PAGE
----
Oh yes, that is not difficult to answer at all. My single most celebrated electronic pop artist is Vince Clarke followed by the ever changing Gary Numan and then of course Ernst Horn I told you about earlier. A collaboration with anyone of them would certainly be a dream come true.
Considering your influences, are you on par in terms of music taste or do you represent completely different preferences in the production process meaning that your songs are results of compromises?
Fortunately we have a long musical history together but also a willingness to work progressively and not waste time, so we’d rather finish what we started and then discuss what to do next. In the end it is me who writes the music, so if there was a decision to make it would be me to choose.
Standing out in the crowd on the German electronic scene
Germany and the electronic music scenes have a special relationship. In fact, Germany is the pioneer on the electronic music scenes and have strong cultural roots in electronic music since visionary composer Karlheinz Stockhausen made groundbreaking work in electronic music, starting in the 1950s. However, incorporating electronic music in the German music tradition have also resulted in a massive scene where electronic genres and new electronic acts are created in an unprecedented scope and scale.
Although the German electronic club scene is gargantuan in terms of venues, the sheer number of bands often surpass the opportunities to get stage time. Even for bands like Alphamay that made some attention as Deutsche Rock & Pop winners struggle to get on stage, and Cris explains it by referring to the club situation in Germany in general.
The German electronic scene is fraught with huge competition and there are many bands similar to Alphamay. How difficult is it to get stage time in Germany?
It’s definitely really hard for any band to get stage time in Germany. We have a huge problem with the fact that clubs are dying everywhere in every city, which results in a dire status quo. Either you can’t find a place to play or you have to rent a club for your show or even deal with pay-to-play situations every now and then. You really have to work for an opportunity to present your music to an audience of any size actually.
However, you also been awarded as best electropop act and best gothic/new wave act at Deutscher Rock & Pop Preise 2017. That must be huge! How have these prizes affected Alphamay’s possibilities to gain wider recognition in Germany? Has anything changed since the awards?
To be honest – nothing really. The award has created a kind of press from the outside, out of the scene, but within it there are no noticeable changes. Unfortunately synthpop/avantgarde is solely underground music here and is kind of hard to communicate to a proper audience.
Do you find the German electronic scene centralized to a few cities, such as Berlin, Cologne, Hamburg meaning that it’s tough to be from Osnabrück and get gigs in other cities? This would in that case just confirm how it works out in other countries as well.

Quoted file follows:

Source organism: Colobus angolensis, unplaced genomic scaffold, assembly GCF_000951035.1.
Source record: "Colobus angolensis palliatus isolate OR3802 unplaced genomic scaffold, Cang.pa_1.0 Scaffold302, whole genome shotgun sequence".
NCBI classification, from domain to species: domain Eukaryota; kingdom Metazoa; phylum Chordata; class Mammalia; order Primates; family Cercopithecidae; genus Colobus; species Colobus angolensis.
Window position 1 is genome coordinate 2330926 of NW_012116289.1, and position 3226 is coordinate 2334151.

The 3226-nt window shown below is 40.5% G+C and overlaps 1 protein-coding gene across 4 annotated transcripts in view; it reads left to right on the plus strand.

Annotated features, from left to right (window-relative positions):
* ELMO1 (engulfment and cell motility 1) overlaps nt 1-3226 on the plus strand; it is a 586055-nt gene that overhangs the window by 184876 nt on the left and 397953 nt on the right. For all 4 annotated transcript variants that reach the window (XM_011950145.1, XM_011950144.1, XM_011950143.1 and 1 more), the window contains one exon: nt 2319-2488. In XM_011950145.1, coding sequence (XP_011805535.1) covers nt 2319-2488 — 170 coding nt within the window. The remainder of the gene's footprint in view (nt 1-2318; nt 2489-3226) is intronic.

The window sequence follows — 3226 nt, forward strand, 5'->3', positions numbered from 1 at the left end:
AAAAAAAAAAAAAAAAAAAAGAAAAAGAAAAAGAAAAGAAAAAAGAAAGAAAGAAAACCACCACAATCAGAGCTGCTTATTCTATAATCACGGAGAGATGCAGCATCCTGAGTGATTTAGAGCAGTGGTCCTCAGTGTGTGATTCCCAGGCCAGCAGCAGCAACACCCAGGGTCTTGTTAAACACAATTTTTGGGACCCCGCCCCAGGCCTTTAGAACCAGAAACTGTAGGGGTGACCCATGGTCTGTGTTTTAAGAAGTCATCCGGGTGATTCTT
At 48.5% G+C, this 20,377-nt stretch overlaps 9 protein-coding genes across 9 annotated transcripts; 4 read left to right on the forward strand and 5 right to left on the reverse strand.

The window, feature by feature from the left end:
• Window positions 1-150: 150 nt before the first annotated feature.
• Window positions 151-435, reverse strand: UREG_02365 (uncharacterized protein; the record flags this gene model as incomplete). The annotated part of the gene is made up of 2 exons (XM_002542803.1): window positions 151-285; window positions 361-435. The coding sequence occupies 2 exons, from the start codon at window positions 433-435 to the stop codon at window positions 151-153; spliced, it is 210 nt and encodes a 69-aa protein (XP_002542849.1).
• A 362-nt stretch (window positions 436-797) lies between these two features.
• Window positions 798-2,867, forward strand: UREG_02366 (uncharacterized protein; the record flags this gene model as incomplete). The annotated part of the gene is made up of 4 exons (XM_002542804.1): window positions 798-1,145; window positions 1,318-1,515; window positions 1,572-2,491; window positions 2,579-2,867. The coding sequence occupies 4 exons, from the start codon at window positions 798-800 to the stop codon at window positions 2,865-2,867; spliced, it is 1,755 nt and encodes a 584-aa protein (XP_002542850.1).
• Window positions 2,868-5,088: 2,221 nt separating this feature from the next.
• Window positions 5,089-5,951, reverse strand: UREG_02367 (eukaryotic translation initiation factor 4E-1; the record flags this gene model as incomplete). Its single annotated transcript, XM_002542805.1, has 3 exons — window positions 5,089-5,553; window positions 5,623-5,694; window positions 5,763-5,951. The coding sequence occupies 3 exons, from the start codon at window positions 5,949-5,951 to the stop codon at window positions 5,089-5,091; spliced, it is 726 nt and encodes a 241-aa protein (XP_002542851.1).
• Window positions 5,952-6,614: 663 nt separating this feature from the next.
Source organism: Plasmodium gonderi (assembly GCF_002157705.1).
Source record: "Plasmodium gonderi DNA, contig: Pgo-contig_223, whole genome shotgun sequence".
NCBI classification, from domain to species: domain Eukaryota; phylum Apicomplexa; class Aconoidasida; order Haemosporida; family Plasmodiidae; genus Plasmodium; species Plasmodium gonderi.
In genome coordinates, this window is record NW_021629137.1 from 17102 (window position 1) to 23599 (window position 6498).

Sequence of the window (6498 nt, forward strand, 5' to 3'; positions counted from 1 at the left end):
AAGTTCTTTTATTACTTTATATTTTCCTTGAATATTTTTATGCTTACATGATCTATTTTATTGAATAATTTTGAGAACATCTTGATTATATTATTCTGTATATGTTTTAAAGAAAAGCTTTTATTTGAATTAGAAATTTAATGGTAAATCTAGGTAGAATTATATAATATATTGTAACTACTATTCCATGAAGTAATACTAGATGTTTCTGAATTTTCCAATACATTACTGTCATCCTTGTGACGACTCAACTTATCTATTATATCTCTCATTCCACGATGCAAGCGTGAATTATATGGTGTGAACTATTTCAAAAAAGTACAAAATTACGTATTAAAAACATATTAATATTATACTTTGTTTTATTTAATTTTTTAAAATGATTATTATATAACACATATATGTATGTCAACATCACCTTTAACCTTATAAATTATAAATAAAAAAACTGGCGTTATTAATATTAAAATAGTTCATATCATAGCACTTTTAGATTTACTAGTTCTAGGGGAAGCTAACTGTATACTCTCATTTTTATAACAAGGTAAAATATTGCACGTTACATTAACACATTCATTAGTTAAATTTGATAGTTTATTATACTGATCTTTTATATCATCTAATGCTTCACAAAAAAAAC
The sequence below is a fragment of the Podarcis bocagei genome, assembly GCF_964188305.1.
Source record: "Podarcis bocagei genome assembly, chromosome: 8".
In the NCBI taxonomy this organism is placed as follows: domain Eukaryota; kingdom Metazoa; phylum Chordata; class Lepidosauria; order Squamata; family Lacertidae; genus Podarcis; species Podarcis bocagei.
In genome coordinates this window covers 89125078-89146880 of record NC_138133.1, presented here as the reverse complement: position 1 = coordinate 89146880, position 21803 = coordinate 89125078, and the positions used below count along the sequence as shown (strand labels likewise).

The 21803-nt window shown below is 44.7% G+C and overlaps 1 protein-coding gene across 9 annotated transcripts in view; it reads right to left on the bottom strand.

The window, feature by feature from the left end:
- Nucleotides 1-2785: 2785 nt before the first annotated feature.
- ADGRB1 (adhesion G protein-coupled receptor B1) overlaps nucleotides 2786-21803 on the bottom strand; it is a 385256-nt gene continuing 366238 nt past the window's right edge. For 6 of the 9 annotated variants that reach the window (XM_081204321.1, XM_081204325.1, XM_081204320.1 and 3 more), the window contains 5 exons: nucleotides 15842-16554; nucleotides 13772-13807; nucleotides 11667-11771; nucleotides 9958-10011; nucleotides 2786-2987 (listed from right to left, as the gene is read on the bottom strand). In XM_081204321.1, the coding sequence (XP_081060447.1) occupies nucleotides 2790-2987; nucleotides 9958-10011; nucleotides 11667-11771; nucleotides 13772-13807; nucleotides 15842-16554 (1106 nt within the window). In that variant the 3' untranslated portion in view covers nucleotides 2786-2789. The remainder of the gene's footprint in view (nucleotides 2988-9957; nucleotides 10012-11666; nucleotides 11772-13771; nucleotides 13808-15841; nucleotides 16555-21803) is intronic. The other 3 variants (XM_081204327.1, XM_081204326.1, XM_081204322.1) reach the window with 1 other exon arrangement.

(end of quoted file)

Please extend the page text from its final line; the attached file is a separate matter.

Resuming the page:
I must say that this is something I don’t really see here. Of course a bigger city naturally has more bands but that would be expected. But a real centralization to a certain local area is something we’ve not experienced so far. It’s more like it’s connected to certain festivals or clubs – but these would be in places that don’t really have any correlation to the home bases of the bands.
How many shows have you made of out Germany and do you try to get more gigs abroad?
So far we have only played the Netherlands. There are plans to go to Finland and Denmark next, but booking abroad is naturally more difficult than in Germany. We are always looking for chances to see new places and do so frequently. At the moment we play about 25 shows per year and are always looking for more opportunities, and we have streamlined our production just to make it easier to travel with the entire band including equipment and lighting in a single vehicle. If we get chances to play more out of Germany we would take those chances for sure!
You also seem to work quite much with the audiovisual effects on stage, rather quite much compared to many other bands. Visuals are of course important to express your music as good as possible. How do you work with visuals live? How much effort do you put in visuals?
In the beginning we used both lighting and videos on stage but then decided to concentrate on lighting. We take along our own stage lights and lighting effects and run a synchronized lighting directly from the sequencer. As such we have a better way to create those feelings we wish to communicate to our audience. A lot of the overall experience you get as a spectator is through your eyes. We think a good lighting is essential to any stage show. Most of the time when you play the smaller venues you are confronted with very bad or non-existent lighting why we feel that there is no way around our own lighting set up.
Yes, lighting is expensive and a time consuming factor in what we do as a band. Doing lights for a new song is usually a process of 2-3 hours, but the real work is in the research and development of creating a feasible system that you can rely on when going on tour.
Last but not least, will you do any festival shows during 2018?
Yes, next week we will finally play WGT in Leipzig which is kind of a big post on our bucket list. There will be a few more smaller electro-festivals to play in the fall and the winter, and more festival shows are being booked right now. And we expect to play even more festivals in 2019!